1 Statutes like that of 3 & 4 Wm. IV., c. 42, have been enacted in Maine, Massachusetts, New York, Mississippi, Arkansas, and perhaps in some of the other States: Colburn v. Averill, 30 Me. 310; Williams v. Gridley, 9 Mete. 4S5; Wadsworth v. Thomas, 7 Barb. 445; Thornton v. Crisp, 14 Sm. & M. 52; Ringgold v. Dunn, 8 Ark. 497. Apart from the operation of such statutes, it is now very generally held, on both sides of the Atlantic, that the fullest acknowledgment of a debt is not sufficient to take the case out of the limitation acts, if such acknowledgment be accompanied with expressions inconsistent with a definite promise to pay. Thus, a promise to make an arrangement to pay will not be sufficient, as it shows that the defendant instead of being wiledgment is expressly made for the purpose of preventing the operation of the statute, no difficulty arises. But where admissions have been made for other purposes, and it is sought to convert them into equivalents for the acknowledgment required by the statute, some ling to pay the debt as it stands, contemplates paying it in some other manner: Kensington Bank v. Patton, 14 Pa. St. 479; Morgan v. Walton, 4 lb. 322; Oakes v. Mitchell, 15 Me. 360. So the statement of a debt in an insolvent petition, for the circumstances under which it is made are inconsistent with an immediate provision of payment: Christy v. Flemington, 10 Pa. St. 129. Such a statement as "I owe the debt, but won't pay it," which would be, under the older decisions, entirely sufficient to take the case out of the statute, would at the present day be wholly insufficient: Moore v. Bank of Columbia, 6 Pet. 92; Sigourney v. Drury, 14 Pick. 390; Barnard v. Bartholomew, 22 lb. 291; Mun-ford v. Freeman, 8 Mete. 432; Allen v. Webster, 15 Wend. 284; Berghaus tv Calhoun, 6 Watts, 220; Allison v. James, 9 lb. 381; Kensington Bank v. Pat-ton, supra; Carruth v. Paige, 22 Vt. 179 (approving Phelps v. Stewart, 12 lb. 256); Ventris v. Shaw, 14 N. H. 422; Burton v. Wharton, 4 Harring. 296; Gardner v. M'Mahon, 3 Q. B. (43 E. C. L. R.) 561; Hart v. Prendergast, 14 M. & W. 741.-r.

Sherman v. Wakeman, 11 Barb. 254; Harbold v. Kuntz, 16 Pa. St. 21; Hazlebaker v. Keeves, 12 lb. 264; Patterson v. Cobb, 4 Fla 481; Ayres v. Richards, 12 111. 146; Gillingham v. Gillingham, 17 Pa. St. 302; Bell v. Crawford, 8 Gratt. 110; Moore v. Hynian, 13 Ired. 272; Boxley v. Gayle, 19 Ala. 151; Bryan v. Ware, 20 lb. 687; Grant v. Ashley, 12 Ark. 762; fen Eyck v. Wing, 1 Mich. 40; Brainard v. Buck, 25 Vt. 573; Deloach v. Turner, 6 Rich. 117; Pool v. Relfe, 23 Ala. 701; Mitchell ». Clay, 8 Tex. 443; Guy v. Tarns, 6 Gill, 82; Carroll v. Forsyth, 69 111. 127; Blakeman v. Fonda, 41 Conn. 561; Patton v. Hassinger, 69 Pa. St. 311; Johns v. Lantz, 63 lb. 324; M'Clelland v. West, 59 lb. 487; Hunter v. Kittredge's Estate, 41 Vt. 359; Brayton v. Rockwell, lb. 621; Knight v. House, 29 Md. 194. The acknowledgment must be to the party or his agent, and not to a third person: Carroll v. Forsyth, 69 111. 127; Sibert v. W'ilder, 16 Kan. 176; M'Kinney v. Snyder, 78 Pa. St. 497; Trousdale v. Anderson, 9 Bush, 276; Cape Girardeau Co. v. Harbison, 58 Mo. 90.-s.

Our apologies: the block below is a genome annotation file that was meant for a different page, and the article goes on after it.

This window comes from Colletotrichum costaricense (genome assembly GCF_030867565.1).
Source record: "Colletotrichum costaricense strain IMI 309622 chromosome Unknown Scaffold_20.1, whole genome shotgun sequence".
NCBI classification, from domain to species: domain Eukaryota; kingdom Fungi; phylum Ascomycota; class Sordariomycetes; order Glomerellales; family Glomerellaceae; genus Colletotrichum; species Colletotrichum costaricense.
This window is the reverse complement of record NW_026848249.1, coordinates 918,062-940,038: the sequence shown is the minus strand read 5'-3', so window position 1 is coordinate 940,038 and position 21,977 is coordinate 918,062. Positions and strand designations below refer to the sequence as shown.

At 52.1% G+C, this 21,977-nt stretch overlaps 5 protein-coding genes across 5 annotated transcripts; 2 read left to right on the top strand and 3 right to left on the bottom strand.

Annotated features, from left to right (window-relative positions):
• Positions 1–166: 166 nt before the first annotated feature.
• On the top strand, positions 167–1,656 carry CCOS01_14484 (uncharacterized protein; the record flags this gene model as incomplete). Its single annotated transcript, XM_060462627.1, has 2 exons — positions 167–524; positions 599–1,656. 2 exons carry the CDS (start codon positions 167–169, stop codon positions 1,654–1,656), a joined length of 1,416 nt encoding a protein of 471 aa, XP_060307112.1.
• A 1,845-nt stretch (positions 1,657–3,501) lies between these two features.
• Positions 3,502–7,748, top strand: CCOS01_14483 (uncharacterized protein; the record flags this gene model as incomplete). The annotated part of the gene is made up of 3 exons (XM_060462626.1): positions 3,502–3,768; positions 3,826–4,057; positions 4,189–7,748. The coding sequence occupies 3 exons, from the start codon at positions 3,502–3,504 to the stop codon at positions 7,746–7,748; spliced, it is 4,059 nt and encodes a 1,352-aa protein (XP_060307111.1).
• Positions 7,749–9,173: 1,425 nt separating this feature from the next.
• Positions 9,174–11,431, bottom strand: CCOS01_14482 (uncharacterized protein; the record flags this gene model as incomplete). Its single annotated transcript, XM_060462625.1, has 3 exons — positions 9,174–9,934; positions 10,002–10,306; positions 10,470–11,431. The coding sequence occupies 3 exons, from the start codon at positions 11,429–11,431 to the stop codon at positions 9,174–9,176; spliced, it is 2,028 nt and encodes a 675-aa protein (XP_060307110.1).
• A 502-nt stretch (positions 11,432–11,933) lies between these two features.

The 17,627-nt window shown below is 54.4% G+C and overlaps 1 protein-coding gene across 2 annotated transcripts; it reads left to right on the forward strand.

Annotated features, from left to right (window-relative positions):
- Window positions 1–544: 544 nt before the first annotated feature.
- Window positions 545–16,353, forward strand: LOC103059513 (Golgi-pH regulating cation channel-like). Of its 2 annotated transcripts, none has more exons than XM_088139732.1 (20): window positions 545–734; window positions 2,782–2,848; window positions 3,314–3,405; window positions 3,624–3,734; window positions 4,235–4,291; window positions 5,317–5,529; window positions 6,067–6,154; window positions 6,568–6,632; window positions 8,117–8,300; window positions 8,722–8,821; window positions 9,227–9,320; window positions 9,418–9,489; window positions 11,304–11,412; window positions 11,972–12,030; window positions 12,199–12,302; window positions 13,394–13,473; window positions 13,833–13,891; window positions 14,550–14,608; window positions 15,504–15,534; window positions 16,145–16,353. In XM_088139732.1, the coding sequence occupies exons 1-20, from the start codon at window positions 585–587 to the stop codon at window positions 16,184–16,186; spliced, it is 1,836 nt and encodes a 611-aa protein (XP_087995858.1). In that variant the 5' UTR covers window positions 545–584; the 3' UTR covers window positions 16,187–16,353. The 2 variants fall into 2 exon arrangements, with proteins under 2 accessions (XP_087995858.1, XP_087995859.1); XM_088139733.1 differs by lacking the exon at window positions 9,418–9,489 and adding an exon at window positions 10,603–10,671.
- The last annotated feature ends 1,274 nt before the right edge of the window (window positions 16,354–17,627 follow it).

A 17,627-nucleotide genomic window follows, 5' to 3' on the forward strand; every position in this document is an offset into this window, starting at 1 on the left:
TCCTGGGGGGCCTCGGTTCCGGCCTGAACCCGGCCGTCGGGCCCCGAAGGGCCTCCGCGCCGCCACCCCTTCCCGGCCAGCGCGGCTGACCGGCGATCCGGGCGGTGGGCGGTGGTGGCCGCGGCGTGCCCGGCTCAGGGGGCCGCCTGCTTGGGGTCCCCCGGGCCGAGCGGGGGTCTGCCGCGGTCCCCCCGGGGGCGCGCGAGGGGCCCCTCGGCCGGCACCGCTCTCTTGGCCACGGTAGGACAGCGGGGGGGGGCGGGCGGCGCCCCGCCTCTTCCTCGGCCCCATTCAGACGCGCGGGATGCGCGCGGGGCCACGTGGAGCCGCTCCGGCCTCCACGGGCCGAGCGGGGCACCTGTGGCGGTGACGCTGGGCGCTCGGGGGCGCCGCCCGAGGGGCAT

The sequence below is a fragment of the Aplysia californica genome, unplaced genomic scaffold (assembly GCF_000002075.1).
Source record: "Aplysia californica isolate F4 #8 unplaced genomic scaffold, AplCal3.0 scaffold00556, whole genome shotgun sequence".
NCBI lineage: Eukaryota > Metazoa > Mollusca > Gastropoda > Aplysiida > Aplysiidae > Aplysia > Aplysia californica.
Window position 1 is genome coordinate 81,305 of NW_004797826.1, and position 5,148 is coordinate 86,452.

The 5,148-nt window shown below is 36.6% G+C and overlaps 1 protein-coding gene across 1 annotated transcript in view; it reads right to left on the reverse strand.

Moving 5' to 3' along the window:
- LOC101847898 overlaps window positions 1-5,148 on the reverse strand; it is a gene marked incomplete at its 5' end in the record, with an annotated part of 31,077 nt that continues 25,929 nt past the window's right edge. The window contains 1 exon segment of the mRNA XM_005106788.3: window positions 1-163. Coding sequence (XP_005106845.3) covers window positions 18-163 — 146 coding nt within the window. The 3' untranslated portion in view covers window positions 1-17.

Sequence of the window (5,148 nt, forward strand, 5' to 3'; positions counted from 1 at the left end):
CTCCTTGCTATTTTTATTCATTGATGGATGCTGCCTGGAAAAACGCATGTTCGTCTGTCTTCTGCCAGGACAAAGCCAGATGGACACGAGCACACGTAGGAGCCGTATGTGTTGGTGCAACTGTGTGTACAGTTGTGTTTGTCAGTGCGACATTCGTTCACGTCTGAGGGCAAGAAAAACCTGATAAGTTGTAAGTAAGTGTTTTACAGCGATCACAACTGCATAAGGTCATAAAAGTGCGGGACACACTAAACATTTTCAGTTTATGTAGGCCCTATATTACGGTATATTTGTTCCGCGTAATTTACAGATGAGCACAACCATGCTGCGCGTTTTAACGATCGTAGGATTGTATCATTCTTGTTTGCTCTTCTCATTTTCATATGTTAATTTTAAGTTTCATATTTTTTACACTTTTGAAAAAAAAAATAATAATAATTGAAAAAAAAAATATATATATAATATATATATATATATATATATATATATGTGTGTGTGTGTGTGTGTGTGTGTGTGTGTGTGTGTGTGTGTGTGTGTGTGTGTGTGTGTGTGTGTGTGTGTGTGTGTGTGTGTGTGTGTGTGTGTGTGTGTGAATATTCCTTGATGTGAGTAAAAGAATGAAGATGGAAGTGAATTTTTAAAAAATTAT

In Reed on the Statute of Frauds, §§ 1080-1093, and note, it is stated that** the new undertaking is required to be in writing, signed by the party to be charged thereby, in England, Ireland, Canada, Alabama, Arkansas, California, Georgia, Illinois, Indiana, Iowa, Kansas, Louisiana, Maine, Massachusetts, Minnesota, Mississippi, Missouri, Nebraska, Nevada, New Jersey, New York, North Carolina, Ohio, Oregon, South Carolina, Texas, Vermont, Virginia, West Virginia, Wisconsin, Arizona, Dakota, Idaho, Montana, New Mexico, Utah, and Wyoming; and need not necessarily be in writing in Colorado, Connecticut, Delaware, Florida, Kentucky, Maryland, New Hampshire, Pennsylvania, Rhode Island, and Tennessee.

[*51l] nicety occurs, as it always does when *a question of equivalents arises. Thus, where an action was brought by an executor on a covenant in an indenture of mortgage executed by the defendant to the testator in June, 1824, to secure payment of the money borrowed and interest, and the defendant relied upon the lapse of time as a defence, the plaintiff attempted to prove an acknowledgment by giving in evidence a deed executed within twenty years by the defendant. The deed recited the execution of the mortgage by the defendant to the testator, for securing certain money and interest, and stated that he conveyed the property mortgaged, with other things, to trustees to sell, and to pay out of the proceeds the mortgage and other incumbrances on the property; and the Court of Exchequer held that this was not such an acknowledgment as was required by the statute (y), not being an admission of any existing debt. On the other hand, where the action was on a covenant in a mortgage-deed, to pay the plaintiff principal and interest on the 1st of November, 1830, and the question on a defence of the Statute of Limitations was upon the fact of an acknowledgment of the debt, the plaintiff proved a deed of conveyance from the defendant to Thompson of the equity of redemption in the premises mortgaged. It was dated within twenty years, and after reciting the mortgage-deed, recited also that *the principal sum still remained due by virtue of that deed, all the interest having been paid up to the date. It also contained a covenant by Thompson with the defendant to pay the principal and interest, and to indemnify the defendant in case he should be called upon to pay them. "The deed," said the Court, "furnishes ample evidence that all interest was paid up to the date; for that fact is expressly recited, and the date is within the twenty years" (z)

(y) Howcutt v. Bonser, 3 Exch. 491.

A similar provision as to the operation of an acknowledgment is contained in 37 & 38 Vict., c. 57 (Real Property Limitation Act, 1874), s. 8, with reference to contracts within the meaning of that section.